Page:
Step 1: Evaluate Your Scheduling Software Needs

Before researching online booking systems, evaluating your business needs is essential. After all, you don’t want to overspend on bells and whistles when you only need an online form. For newer events looking to scale, a more sophisticated system might be the goal but not the starting point.

Consider the type and size of your business, the nature of your services, and the volume of transactions you handle. For instance, if you run tours and tastings, you should look at solutions meant for high-volume enterprises that can include add-on shirts, beer steins, and more.

Scheduling Software Flowchart

We made a helpful flowchart to help you decide if you’re ready to invest fully in online bookings or look into a free scheduling app, like Google Forms, as a better starting point.

As someone trying to make smart investment decisions, you don’t want to buy a booking and ticketing solution that doesn’t meet your needs. Use our guided questions to determine where you are in your investment journey.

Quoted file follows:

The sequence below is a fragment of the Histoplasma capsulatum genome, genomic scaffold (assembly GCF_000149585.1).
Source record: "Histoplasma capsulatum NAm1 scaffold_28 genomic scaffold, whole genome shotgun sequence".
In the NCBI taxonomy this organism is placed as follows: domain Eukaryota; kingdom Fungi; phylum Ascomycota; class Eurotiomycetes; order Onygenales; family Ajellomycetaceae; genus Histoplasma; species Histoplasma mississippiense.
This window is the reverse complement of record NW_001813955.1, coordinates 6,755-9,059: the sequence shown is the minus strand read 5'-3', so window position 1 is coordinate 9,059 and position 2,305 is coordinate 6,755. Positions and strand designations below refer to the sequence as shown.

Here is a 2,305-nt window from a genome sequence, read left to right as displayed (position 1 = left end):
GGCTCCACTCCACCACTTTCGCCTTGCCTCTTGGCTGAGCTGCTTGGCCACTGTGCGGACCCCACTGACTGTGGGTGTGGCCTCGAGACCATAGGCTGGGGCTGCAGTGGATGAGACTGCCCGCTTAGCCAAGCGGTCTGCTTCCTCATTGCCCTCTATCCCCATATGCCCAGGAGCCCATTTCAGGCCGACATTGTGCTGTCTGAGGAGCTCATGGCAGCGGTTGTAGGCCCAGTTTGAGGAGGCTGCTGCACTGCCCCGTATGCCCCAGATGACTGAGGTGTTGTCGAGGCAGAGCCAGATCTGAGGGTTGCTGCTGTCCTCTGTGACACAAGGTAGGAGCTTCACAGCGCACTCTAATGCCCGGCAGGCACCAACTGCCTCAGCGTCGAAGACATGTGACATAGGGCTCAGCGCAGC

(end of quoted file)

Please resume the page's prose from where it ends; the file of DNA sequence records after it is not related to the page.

Booking System flowchart
Use the flow to gauge where you are on your journey!

2. Compare Booking Page Features and Pricing

Booking Page Features

Once you have a clear idea of your business needs, you can compare online booking systems that meet your criteria. Have a list of your most essential needs and what would be nice for you to have. Some features you should consider including on your list include:

  • Website integration
  • Branded booking page
  • Configurability to match your brand
  • Payment processing and add-on sales
  • Automated reminders
  • Automatic data analysis
  • Feedback collection and analysis
  1. Website integration
  2. Branded booking page
  3. Configurability to match your brand
  4. Payment processing and add-on sales
  5. Automated reminders
  6. Automatic data analysis
  7. Feedback collection and analysis